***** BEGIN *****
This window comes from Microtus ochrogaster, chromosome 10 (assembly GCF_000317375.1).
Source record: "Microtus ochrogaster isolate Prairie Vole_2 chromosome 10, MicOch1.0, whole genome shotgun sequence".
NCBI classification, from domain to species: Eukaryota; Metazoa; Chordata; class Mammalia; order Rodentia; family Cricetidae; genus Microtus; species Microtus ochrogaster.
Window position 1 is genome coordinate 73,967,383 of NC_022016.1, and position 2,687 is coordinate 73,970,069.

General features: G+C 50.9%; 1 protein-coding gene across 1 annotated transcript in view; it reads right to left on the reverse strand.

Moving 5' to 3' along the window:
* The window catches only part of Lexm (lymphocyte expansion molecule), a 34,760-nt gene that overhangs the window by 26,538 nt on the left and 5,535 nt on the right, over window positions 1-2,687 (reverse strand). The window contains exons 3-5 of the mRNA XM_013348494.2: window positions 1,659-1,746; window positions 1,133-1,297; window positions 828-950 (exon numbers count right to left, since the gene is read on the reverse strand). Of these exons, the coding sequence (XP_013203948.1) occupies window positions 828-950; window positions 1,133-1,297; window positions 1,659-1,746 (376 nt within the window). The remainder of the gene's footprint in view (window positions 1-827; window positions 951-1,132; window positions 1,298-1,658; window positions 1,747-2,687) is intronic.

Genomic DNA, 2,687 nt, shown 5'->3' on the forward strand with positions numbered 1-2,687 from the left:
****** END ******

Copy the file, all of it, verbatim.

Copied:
This window comes from Microtus ochrogaster, chromosome 10 (assembly GCF_000317375.1).
Source record: "Microtus ochrogaster isolate Prairie Vole_2 chromosome 10, MicOch1.0, whole genome shotgun sequence".
NCBI classification, from domain to species: Eukaryota; Metazoa; Chordata; class Mammalia; order Rodentia; family Cricetidae; genus Microtus; species Microtus ochrogaster.
Window position 1 is genome coordinate 73,967,383 of NC_022016.1, and position 2,687 is coordinate 73,970,069.

General features: G+C 50.9%; 1 protein-coding gene across 1 annotated transcript in view; it reads right to left on the reverse strand.

Moving 5' to 3' along the window:
* The window catches only part of Lexm (lymphocyte expansion molecule), a 34,760-nt gene that overhangs the window by 26,538 nt on the left and 5,535 nt on the right, over window positions 1-2,687 (reverse strand). The window contains exons 3-5 of the mRNA XM_013348494.2: window positions 1,659-1,746; window positions 1,133-1,297; window positions 828-950 (exon numbers count right to left, since the gene is read on the reverse strand). Of these exons, the coding sequence (XP_013203948.1) occupies window positions 828-950; window positions 1,133-1,297; window positions 1,659-1,746 (376 nt within the window). The remainder of the gene's footprint in view (window positions 1-827; window positions 951-1,132; window positions 1,298-1,658; window positions 1,747-2,687) is intronic.

Genomic DNA, 2,687 nt, shown 5'->3' on the forward strand with positions numbered 1-2,687 from the left: